Written on 4/11/11 By Recentpoker.com staff writer Anthony Aperman :
Online gambling analyst James Hollins of Evolution Securities recently piqued the curiosity of industry observers with his post-2011 Budget comments on UK taxation and online gambling companies that have relocated offshore for business reasons.
Major UK firms like Ladbrokes, Stan James, Victor Chandler, Betfair and William Hill have in the past all set up online gambling divisions in offshore ‘white-listed' online gambling regulatory jurisdictions in order to remain competitive by escaping the punitive 15 percent tax rate in Britain.
There have been fears that the UK government may take a confrontational approach with these companies by preventing them from advertising and promoting in the United Kingdom through a ‘secondary licensing' strategy that would require offshore companies wishing to access the UK market to take out an additional (UK) licence.
Whilst that represents the ‘stick' route, there may be a more ‘carrot' oriented strategy afoot as well, in the form of amendments to the Controlled Foreign Companies (CFC ) rules. If these were to be ‘toned down' by the introduction of a special tax concession for offshore companies which repatriate their internet operations, it could have a positive effect, say some observers.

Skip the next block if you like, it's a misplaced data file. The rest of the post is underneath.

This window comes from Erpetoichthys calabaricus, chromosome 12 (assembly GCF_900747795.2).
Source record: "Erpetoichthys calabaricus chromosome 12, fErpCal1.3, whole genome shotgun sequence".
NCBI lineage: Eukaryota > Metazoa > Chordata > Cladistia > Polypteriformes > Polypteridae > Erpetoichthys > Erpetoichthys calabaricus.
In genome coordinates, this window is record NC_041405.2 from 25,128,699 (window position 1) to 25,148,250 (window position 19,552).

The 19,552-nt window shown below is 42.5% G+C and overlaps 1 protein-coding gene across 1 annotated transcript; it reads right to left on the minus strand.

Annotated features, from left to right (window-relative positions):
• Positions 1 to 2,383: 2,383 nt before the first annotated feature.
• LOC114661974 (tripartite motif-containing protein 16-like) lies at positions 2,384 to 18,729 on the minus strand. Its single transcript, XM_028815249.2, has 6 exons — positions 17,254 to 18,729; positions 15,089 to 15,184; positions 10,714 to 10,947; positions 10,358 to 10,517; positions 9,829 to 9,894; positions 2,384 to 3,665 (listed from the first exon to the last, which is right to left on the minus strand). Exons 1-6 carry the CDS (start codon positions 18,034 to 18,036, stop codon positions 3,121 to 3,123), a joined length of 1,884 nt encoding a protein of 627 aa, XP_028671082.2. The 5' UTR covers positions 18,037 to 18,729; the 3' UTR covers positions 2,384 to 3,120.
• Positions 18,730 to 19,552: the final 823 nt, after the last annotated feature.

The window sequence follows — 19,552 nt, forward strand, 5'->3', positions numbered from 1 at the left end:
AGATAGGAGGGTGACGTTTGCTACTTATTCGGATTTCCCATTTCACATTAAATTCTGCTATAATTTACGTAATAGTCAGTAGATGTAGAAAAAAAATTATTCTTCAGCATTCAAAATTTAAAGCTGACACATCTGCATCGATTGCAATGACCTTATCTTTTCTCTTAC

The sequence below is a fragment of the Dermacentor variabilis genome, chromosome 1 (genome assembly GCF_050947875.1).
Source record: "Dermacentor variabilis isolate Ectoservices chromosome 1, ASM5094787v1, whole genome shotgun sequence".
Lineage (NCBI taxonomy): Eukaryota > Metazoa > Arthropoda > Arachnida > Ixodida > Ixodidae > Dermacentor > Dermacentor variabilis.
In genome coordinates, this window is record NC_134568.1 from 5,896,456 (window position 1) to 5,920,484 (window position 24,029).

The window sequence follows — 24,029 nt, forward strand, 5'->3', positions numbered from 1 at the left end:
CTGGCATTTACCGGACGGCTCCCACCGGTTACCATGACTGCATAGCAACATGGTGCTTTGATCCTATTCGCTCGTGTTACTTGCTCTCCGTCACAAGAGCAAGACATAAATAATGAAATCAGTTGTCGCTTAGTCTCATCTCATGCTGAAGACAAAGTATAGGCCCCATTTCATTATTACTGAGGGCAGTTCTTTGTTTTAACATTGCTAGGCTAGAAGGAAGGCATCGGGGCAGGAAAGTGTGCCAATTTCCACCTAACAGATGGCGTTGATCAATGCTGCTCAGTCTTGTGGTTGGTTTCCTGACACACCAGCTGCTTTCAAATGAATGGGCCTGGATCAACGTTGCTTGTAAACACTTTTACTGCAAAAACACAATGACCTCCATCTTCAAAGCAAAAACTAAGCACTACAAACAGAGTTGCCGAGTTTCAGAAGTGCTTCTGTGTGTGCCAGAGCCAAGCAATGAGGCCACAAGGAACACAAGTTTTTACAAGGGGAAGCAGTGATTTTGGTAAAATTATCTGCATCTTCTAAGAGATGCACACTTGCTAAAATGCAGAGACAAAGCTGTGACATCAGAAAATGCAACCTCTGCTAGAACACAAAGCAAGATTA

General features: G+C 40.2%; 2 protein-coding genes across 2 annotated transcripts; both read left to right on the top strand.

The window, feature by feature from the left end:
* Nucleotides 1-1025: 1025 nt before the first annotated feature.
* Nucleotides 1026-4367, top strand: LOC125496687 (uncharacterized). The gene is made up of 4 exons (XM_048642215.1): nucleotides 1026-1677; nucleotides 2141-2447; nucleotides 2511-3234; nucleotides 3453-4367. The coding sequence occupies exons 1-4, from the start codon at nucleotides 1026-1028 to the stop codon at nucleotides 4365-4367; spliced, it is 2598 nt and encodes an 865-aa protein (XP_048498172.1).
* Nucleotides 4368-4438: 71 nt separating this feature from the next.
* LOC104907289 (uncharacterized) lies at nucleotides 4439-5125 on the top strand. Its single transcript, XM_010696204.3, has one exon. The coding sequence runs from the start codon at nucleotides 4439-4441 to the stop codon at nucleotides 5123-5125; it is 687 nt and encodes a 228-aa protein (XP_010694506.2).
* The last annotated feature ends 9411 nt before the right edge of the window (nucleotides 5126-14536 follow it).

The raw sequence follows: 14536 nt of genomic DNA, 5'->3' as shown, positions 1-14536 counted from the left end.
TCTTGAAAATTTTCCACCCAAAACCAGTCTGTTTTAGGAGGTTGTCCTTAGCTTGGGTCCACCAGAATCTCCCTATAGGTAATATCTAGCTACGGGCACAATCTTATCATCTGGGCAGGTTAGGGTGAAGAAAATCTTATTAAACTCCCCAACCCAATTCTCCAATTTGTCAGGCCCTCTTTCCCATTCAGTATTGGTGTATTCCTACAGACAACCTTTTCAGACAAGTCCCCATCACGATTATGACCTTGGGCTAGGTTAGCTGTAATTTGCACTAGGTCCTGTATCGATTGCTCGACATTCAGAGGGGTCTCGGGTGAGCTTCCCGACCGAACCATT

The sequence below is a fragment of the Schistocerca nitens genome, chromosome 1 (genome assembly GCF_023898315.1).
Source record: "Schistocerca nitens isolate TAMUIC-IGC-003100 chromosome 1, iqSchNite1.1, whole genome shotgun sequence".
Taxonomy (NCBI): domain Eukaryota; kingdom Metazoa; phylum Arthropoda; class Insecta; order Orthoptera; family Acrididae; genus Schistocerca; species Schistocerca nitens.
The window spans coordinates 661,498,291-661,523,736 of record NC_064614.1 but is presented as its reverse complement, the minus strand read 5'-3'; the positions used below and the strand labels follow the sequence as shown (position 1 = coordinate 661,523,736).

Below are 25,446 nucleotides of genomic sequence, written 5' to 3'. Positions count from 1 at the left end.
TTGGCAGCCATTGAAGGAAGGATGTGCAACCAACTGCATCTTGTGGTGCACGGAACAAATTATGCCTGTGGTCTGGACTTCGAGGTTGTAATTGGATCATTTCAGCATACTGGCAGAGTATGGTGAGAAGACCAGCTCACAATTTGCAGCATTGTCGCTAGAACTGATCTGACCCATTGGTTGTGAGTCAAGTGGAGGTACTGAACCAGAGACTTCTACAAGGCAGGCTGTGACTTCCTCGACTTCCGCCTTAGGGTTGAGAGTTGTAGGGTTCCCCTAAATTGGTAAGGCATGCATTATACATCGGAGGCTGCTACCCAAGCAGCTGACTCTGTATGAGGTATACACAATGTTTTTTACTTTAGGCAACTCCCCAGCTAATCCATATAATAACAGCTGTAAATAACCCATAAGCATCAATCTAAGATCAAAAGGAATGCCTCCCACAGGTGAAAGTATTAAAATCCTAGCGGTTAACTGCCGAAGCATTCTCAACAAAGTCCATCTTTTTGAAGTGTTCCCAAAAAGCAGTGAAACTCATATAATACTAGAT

CFC reform might focus on a more territorial tax regime whereby instead of maintaining the existing practice of attributing foreign profits to UK tax unless they fall within specific exemptions, the UK tax would only be applied to GPT derived from activities in Britain, leaving offshore profits subject only to a six percent or perhaps even less concessionary rate.
Better some than nothing at all, say experts considering the parlous position of the British economy and the need for substantial tax revenues at present denied by the exodus of internet betting firms.
Six percent is still heavier than the tax levied in offshore jurisdictions like Gibraltar, the Isle of Man or Malta, for example, but allied to the threat of a possible exclusion from the Brit market, it could be a working compromise.